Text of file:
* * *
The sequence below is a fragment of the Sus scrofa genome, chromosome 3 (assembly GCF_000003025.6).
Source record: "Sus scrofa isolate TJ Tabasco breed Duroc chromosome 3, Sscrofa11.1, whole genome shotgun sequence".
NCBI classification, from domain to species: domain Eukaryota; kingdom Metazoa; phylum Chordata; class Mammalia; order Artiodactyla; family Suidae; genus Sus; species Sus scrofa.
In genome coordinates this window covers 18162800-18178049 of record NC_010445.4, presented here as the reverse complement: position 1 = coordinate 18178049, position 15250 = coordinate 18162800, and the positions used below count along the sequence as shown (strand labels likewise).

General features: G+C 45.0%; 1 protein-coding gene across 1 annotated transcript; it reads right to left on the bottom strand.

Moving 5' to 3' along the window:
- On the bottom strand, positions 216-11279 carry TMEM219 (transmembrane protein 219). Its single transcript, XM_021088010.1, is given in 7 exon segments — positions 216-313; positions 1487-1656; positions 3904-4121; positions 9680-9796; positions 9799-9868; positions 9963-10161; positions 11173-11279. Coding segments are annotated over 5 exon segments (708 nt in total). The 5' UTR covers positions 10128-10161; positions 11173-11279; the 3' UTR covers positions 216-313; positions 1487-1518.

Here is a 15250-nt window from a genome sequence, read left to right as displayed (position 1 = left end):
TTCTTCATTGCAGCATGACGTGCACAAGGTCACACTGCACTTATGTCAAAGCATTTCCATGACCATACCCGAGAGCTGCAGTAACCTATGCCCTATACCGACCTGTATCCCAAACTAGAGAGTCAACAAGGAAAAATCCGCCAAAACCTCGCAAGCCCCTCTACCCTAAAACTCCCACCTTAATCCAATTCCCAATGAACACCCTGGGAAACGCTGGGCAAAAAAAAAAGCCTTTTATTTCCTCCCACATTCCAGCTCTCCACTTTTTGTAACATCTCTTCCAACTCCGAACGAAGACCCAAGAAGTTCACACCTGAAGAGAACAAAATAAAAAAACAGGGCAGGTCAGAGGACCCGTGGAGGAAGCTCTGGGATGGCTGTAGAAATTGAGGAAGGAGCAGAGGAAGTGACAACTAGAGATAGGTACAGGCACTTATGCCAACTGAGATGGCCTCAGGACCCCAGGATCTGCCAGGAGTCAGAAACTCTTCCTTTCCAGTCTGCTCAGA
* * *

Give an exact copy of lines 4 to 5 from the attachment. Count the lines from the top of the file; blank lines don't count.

In genome coordinates this window covers 18162800-18178049 of record NC_010445.4, presented here as the reverse complement: position 1 = coordinate 18178049, position 15250 = coordinate 18162800, and the positions used below count along the sequence as shown (strand labels likewise).

General features: G+C 45.0%; 1 protein-coding gene across 1 annotated transcript; it reads right to left on the bottom strand.